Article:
It is easy to make the assumption that most if not all electric products will have a companion app or be managed by a software platform in the future by a smart screen of some kind. Trying out these solutions as they stand today help to make sense of what they may look like or how they may be used tomorrow. Lately, I’ve been trying a product from a company called Automatic which links to a software app and begins tracking important data related to a car. I think of it like a health and fitness wearable for your car.
You plug Automatic’s hardware into your cars diagnostic port. It then connects to your smartphone with Bluetooth 4.0 and begins tracking things like time, distance, MPG, and how much money in gas you spent during each drive. At the end of the day or week you have a running tally of all those stats for the day or week.
As I started using this it felt like my first experience using a health and fitness wearable. Until such devices came along we had no real way to consistently measure things like steps, time spent sleeping, heart rate, and more throughout our days. Getting all this data was eye opening to me. Then the question becomes what do you do with it?
In the case of health and fitness wearables, tracking steps is useful if you have a goal of staying active or getting a certain amount of steps in each day. The data is useful in so much as you use it to modify your behavior in ways you see fit. And so the folks at Automatic added similar features into their solution. Namely, getting better gas mileage and decreasing wear and tear to your car.
This is accomplished by audible sounds, in this case a beep, when you go over 70 mph or when you accelerate too fast from a stop. Both driving over 70 mph for long periods of time and accelerating too fast are known to yield poor gas mileage. The other sound it makes is when you brake to hard. This increases wear to your car’s brakes and overall safety and is recommended to avoid. While I have no way to quantify the braking component in terms of tangible results, I did notice that my car’s average MPG went from 32.1 MPG to 37.7 (I have a Kia Optima Hybrid) just by abiding by Automatic’s audible noises which alert me when I went over 70 mph and decreased my speed to less than that. Another case of using data for quantified results which I would not have had without the help of connected hardware and companion software.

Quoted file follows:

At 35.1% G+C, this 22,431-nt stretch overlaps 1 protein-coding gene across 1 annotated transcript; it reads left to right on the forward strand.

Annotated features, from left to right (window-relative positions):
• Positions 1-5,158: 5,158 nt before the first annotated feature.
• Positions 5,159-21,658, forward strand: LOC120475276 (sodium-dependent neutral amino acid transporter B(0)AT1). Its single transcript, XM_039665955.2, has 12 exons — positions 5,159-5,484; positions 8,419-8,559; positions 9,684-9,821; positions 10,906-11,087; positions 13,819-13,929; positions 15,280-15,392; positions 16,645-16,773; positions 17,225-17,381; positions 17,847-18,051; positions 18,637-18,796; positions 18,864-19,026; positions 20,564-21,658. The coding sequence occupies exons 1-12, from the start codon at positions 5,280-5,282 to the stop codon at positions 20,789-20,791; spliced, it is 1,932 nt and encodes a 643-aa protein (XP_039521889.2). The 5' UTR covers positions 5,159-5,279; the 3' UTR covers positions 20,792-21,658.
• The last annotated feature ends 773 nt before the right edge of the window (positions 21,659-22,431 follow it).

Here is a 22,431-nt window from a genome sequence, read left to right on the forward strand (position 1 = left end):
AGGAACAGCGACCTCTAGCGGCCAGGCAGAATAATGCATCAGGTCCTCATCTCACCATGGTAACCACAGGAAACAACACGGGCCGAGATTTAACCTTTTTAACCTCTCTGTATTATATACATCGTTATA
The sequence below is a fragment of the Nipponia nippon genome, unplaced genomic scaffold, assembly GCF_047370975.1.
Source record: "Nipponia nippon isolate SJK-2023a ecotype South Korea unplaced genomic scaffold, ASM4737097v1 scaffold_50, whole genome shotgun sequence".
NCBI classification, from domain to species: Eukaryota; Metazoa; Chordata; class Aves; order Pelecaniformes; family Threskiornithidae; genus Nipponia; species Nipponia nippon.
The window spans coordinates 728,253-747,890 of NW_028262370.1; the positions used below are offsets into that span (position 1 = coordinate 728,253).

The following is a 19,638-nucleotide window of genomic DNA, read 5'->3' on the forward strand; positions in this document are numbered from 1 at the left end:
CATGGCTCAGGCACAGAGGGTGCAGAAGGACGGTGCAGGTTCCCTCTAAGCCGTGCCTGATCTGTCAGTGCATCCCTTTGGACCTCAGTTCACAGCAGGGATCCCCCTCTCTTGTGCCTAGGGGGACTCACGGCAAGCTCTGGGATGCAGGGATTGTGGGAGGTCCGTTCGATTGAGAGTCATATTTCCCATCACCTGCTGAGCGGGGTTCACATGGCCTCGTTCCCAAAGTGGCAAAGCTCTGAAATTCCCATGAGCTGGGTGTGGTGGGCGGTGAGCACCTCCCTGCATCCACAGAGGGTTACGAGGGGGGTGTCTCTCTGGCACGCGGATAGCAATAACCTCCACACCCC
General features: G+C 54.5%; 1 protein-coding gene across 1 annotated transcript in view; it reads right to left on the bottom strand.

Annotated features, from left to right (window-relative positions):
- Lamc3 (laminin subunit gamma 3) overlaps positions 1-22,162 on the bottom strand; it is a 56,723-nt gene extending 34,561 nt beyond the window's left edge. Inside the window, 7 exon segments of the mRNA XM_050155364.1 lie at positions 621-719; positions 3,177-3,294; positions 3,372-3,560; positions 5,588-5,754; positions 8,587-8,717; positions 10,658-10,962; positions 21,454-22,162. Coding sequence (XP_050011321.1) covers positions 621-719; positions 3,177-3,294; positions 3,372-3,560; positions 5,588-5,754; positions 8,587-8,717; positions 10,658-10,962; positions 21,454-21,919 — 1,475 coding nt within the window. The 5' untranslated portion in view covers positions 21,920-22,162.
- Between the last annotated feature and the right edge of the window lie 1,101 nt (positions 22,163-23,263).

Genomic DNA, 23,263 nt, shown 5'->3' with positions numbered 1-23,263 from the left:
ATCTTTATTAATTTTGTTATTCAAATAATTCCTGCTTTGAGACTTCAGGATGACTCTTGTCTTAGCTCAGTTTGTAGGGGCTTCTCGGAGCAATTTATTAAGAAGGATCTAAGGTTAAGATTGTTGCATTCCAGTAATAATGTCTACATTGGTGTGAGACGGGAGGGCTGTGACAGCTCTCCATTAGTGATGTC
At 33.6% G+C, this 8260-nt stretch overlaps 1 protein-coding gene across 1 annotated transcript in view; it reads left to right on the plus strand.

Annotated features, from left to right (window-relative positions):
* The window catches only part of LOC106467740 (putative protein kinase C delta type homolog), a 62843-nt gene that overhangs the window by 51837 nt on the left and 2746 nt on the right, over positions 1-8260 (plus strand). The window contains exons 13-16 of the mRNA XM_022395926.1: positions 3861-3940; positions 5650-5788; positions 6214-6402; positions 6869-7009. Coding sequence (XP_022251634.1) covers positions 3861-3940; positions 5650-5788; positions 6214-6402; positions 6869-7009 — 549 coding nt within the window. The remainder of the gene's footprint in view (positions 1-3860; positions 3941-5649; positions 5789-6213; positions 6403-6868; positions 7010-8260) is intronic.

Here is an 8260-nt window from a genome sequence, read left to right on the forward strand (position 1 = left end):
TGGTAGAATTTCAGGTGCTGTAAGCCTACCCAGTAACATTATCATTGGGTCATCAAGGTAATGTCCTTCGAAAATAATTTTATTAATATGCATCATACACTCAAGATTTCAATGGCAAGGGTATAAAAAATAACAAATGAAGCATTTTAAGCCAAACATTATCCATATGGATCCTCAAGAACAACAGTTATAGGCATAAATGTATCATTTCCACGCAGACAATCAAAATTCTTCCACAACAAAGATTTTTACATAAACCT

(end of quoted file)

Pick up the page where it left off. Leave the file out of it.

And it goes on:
All of this brings up an important point. The key to quantified hardware is in its customization. Everyone’s goals and habits will be different. So the software needs to be dynamic enough to allow a full range of customizations for the person who is using it. These types of solutions, whether they be health and fitness wearables, connected car, connected home, connected watch, etc., all need to be highly customizable for the specialized interests of the buyer. This is why a one-size-fits all solution will not work in this space.
While Automatic’s solution is interesting, I assume that this type of technology will be built into all cars in the future. Your car will come with an app, your appliances will come with an app, even your toilet will come with an app that monitors their use in some way. Diverse connected hardware offerings combined with robust and dynamic software is what will turn these visions into reality and bring them from the early adopters to the mass market.